The petitioner, Oliver Paul Cobourne, is a native and citizen of Jamaica who was admitted to the United States for permanent residence on May 20, 1972. Deportation proceedings were brought against Cobourne through the issuance of an Order to Show Cause on February 24, 1984, and he was charged with deportability under section 241(a)(11) of the INA, 8 U.S.C. Sec. 1251(a)(11), based on his conviction for a marijuana offense. At the deportation hearing, which began on March 12, 1984, the immigration judge informed Cobourne of the purpose of the hearing, advised him of his right to be represented by a lawyer, and provided him with a list of free legal services although Cobourne acknowledged that he already had the list. Cobourne chose not to seek the assistance of counsel and admitted to the allegations and charges in the Order to Show Cause. The immigration judge gave Cobourne a form to apply for a section 212(c) waiver from deportation, and Cobourne submitted the application on April 18, 1984, when the hearing resumed. Again Cobourne elected to proceed without an attorney and gave testimony in support of his waiver application. Cobourne testified that he had been a lawful permanent resident of the United States since 1972, living in Brooklyn before moving to Florida. He noted that he had been out of the U.S. twice since then and that he had worked in New York and in Jacksonville, Florida, in auto mechanics. Cobourne testified that he received an associate degree in automotive technology from Florida Junior College. He stated that he had been living with the mother of his two children intermittently for eight years and had plans to marry her. Cobourne noted further that he had two sisters living in the United States, one of whom was a U.S. citizen, and another sister living in the Virgin Islands. He originally came to the U.S. with his mother, but she had since returned to Jamaica. His father is deceased. Cross-examination by the trial attorney brought out that Cobourne had served for five months in the U.S. military in 1972 before receiving an honorable discharge for torn knee ligaments. Cobourne admitted that he had been convicted for the sale of marijuana in Florida in 1983. The record of that conviction had been previously introduced by the trial attorney. The trial attorney also introduced Cobourne's criminal record from New York, which included an outstanding felony warrant against him for criminal sale and possession of marijuana and destruction of a weapon. Cobourne also admitted that he had been arrested for petty theft in Florida, and had paid his fine after pleading guilty.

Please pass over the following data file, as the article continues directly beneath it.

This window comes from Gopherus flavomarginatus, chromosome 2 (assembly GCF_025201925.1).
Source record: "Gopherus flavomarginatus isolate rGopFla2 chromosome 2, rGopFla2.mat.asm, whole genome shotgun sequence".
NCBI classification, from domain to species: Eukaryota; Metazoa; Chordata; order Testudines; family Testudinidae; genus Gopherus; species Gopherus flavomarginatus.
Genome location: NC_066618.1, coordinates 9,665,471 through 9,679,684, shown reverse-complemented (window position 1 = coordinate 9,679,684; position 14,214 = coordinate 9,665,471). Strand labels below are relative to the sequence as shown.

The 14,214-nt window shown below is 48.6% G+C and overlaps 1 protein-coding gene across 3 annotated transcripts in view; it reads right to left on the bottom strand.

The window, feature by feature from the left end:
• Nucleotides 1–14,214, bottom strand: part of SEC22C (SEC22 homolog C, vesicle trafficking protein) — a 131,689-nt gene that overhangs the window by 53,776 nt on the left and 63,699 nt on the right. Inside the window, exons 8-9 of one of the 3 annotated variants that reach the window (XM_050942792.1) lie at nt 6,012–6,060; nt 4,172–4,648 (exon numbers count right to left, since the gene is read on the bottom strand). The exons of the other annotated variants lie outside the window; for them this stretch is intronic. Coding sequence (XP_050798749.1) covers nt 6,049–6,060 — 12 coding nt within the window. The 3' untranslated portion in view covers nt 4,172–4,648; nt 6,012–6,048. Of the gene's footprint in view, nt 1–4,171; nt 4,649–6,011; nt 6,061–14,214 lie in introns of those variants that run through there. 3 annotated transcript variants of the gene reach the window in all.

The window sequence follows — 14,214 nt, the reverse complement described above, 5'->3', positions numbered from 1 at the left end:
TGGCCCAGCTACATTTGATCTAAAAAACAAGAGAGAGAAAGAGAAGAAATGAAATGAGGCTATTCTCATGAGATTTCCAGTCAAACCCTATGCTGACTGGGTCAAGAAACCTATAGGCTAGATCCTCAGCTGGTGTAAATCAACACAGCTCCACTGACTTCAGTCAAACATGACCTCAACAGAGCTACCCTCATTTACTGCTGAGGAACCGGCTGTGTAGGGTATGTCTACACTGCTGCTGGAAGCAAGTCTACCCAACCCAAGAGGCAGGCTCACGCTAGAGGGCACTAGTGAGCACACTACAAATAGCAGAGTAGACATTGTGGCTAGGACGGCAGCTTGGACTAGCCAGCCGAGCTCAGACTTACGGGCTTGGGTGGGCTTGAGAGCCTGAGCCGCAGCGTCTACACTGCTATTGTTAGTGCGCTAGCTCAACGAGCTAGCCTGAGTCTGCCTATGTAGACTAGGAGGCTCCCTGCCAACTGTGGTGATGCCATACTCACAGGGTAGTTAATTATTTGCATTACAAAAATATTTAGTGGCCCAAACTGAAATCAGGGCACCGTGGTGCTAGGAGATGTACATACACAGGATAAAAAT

3